The first known case of Omicron in the United States was reported on Wednesday, Dec. 1. According to officials, a traveler from South Africa, who flew into San Francisco, CA on Nov. 22, tested positive for the new variant. The patient has mild symptoms, has been isolating, and is fully vaccinated. Now that this new addition to the COVID family has reached American shores, the message from officials seems to be just a rehash and repeat of the last several months: Get vaccinated.
“We knew that it was just a matter of time before the first case of Omicron would be detected in the United States,” Dr. Anthony Fauci announced.
The Centers for Disease Control and Prevention (CDC) was quick to reach out on Twitter with its reinforced message: “Breaking: The first confirmed case of #OmicronVariant has been detected in the United States. Everyone 5 years and older should get vaccinated against #COVID19. Boosters are recommended for everyone 18 years and older.”
Moderna chairman Noubar Afeyan reached out to Fox Business to express his concern about the new strain, explaining advanced testing for “Omicron-specific” vaccinations is in the works. “We’re doing it all,” he told Liz Claman, host of Fox’s The Claman Countdown. He continued:
“We really do need to up the level of immunity against the virus. That can best be done through vaccine and through getting boosters against this new threat as well as Delta … We need to get the maximum protection possible.”
Although California Governor Gavin Newsom said the state would not (yet) be intensifying public health restrictions, he did say that “we should assume that it’s in other states as well.” The health officials in the Golden State said they would be increasing COVID testing at airports, especially on arrivals from countries the CDC has marked as potential sources for the virus.
This is a lot of concern over a mutation that has yet to cause any serious illness or hospitalizations. Dr. Angelique Coetzee, a general practitioner for 33 years who also chairs the South African Medical Association, was the first to bring the newest strain into public attention. Her patients who were positive for Omicron were from a wide range of ages and had mild symptoms. None had lost their sense of smell or taste. “Their symptoms were so different and so mild from those I had treated before,” she said.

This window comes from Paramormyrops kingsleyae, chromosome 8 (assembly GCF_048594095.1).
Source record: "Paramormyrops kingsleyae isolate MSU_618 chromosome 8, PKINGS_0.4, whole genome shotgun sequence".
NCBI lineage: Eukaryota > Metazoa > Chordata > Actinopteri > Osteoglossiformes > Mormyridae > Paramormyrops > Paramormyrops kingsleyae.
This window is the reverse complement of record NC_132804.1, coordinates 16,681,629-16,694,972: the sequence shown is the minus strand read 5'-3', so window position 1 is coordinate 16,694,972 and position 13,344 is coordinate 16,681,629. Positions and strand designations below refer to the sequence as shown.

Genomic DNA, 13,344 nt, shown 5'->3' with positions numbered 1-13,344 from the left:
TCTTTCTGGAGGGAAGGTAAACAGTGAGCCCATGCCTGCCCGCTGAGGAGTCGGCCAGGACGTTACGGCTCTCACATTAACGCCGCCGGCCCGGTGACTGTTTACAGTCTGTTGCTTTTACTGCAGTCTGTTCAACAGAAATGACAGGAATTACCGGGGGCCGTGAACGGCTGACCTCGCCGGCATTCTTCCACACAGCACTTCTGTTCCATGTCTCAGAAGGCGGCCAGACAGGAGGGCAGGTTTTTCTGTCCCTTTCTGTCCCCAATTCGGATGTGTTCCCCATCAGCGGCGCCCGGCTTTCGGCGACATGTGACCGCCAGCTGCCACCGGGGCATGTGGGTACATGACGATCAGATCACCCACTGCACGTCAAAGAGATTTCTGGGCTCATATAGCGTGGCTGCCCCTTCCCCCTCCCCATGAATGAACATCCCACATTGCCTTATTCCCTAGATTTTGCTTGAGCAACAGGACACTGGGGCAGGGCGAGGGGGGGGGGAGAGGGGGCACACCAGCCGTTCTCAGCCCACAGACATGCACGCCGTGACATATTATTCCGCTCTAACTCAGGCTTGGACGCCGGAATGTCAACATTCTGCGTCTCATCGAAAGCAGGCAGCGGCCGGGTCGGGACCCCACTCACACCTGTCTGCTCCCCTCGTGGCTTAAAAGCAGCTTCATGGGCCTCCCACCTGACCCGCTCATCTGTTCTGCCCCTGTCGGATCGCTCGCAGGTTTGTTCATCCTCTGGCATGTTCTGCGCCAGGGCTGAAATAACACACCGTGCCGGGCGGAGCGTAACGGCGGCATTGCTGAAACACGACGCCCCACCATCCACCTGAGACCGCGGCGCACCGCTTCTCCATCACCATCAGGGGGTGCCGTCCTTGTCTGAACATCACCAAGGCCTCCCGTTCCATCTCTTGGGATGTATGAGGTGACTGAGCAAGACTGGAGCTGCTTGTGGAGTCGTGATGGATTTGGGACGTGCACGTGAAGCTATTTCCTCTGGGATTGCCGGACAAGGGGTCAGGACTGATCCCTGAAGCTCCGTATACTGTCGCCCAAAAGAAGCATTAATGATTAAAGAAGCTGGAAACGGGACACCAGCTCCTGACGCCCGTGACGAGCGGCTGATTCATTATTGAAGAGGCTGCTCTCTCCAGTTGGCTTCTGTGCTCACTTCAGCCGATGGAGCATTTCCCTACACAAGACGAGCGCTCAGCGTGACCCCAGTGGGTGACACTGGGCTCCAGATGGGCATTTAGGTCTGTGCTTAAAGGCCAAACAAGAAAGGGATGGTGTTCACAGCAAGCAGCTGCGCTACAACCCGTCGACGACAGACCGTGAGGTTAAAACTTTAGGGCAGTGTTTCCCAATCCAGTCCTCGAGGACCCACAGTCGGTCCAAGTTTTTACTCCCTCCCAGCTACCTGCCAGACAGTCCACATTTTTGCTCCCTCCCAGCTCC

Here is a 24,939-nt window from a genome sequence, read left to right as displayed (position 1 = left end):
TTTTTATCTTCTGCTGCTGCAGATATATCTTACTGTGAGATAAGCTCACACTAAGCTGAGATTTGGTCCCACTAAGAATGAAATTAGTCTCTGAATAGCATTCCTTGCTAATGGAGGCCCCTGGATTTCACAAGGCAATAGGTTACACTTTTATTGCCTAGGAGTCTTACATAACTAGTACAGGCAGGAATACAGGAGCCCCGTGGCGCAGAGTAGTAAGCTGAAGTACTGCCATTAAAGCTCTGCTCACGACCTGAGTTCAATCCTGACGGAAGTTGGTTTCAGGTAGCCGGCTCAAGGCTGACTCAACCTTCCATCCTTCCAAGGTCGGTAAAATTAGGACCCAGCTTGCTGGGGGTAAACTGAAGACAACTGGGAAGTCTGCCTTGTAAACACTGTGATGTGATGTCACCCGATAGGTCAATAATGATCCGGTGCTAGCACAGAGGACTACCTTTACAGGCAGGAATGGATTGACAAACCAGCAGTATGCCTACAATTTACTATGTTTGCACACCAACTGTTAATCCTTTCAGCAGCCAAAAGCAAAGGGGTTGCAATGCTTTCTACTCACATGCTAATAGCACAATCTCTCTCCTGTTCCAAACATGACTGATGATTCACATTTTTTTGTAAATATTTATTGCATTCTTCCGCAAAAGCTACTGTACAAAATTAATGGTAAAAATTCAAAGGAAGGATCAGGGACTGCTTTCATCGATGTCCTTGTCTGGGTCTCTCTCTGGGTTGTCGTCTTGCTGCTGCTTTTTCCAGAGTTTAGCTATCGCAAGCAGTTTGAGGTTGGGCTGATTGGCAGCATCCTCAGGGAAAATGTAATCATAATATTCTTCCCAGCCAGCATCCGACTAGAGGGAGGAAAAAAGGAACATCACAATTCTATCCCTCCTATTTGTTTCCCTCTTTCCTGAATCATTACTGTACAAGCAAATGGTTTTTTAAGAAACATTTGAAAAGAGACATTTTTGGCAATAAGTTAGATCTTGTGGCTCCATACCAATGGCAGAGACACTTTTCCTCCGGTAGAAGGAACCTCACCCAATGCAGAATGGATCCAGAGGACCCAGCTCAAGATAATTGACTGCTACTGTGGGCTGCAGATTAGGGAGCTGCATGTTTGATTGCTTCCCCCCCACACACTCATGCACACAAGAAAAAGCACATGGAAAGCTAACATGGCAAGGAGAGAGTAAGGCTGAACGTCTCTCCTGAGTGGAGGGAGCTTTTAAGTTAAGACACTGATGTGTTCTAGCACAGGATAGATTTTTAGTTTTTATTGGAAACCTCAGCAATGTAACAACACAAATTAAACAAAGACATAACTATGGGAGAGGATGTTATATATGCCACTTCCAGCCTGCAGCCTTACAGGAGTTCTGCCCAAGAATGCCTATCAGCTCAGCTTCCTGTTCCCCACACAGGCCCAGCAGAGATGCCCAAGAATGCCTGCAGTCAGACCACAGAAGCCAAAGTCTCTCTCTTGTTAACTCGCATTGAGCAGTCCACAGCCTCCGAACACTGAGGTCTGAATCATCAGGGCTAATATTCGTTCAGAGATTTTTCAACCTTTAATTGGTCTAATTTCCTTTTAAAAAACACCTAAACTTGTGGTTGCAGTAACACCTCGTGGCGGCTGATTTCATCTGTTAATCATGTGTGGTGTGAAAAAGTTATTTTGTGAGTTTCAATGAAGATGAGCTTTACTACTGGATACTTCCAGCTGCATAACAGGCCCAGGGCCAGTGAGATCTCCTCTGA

Flying around Twitter is a copy of a commentary the South African doctor reportedly wrote in which she criticizes the travel bans restricting people from her country, especially since she has seen no reason for panic. “And let me be clear: nothing I have seen about this new variant warrants the extreme action the UK government has taken in response to it,” she wrote. Coetzee stressed that she had treated absolutely zero patients with severe symptoms and then pointed out again: “So at the moment, I’m afraid it seems to me that Britain is merely hyping up the alarm about this variant unnecessarily.”
But Europeans are not the only ones “hyping up the alarm” on Omicron; Americans have only to look in their own backyards to see how the media and politicos have taken up the gauntlet as well. This may be seen to some as a boon to increase vaccination rates and improve President Joe Biden’s approval numbers. The commander-in-chief tweeted: “If you are vaccinated, but still worried about Omicron, go get your booster. And if you aren’t vaccinated, go get that shot.”
Dr. Fauci, who recently claimed to represent science itself, said there’s no way to know yet whether the current vaccinations will work on this new variant, but he still insists on getting the shots to help build immunities. He said:
“And that’s the reason why we feel even though we don’t have a lot of data on it, there’s every reason to believe that that kind of increase that you get with the boost would be helpful, at least in preventing severe disease of a variant like Omicron.
“So right now, I would not be waiting. People say, ‘Well, if we’re going to have a booster-specific vaccine, should we wait?’ If you are eligible – think six months with a double mRNA dose or two months for the J&J – get boosted now. We may not need a variant-specific boost. We’re preparing for the possibility that we need a very specific boost and that’s what the companies are doing.”
So, what have we learned about Omicron?
- Omicron is a new variant of COVID.
- Its symptoms are mild, and no one has been hospitalized as of yet.
- We don’t know if the current vaccines will work on it.
- Get vaccinated anyway.
~ Read more from Kelli Ballard.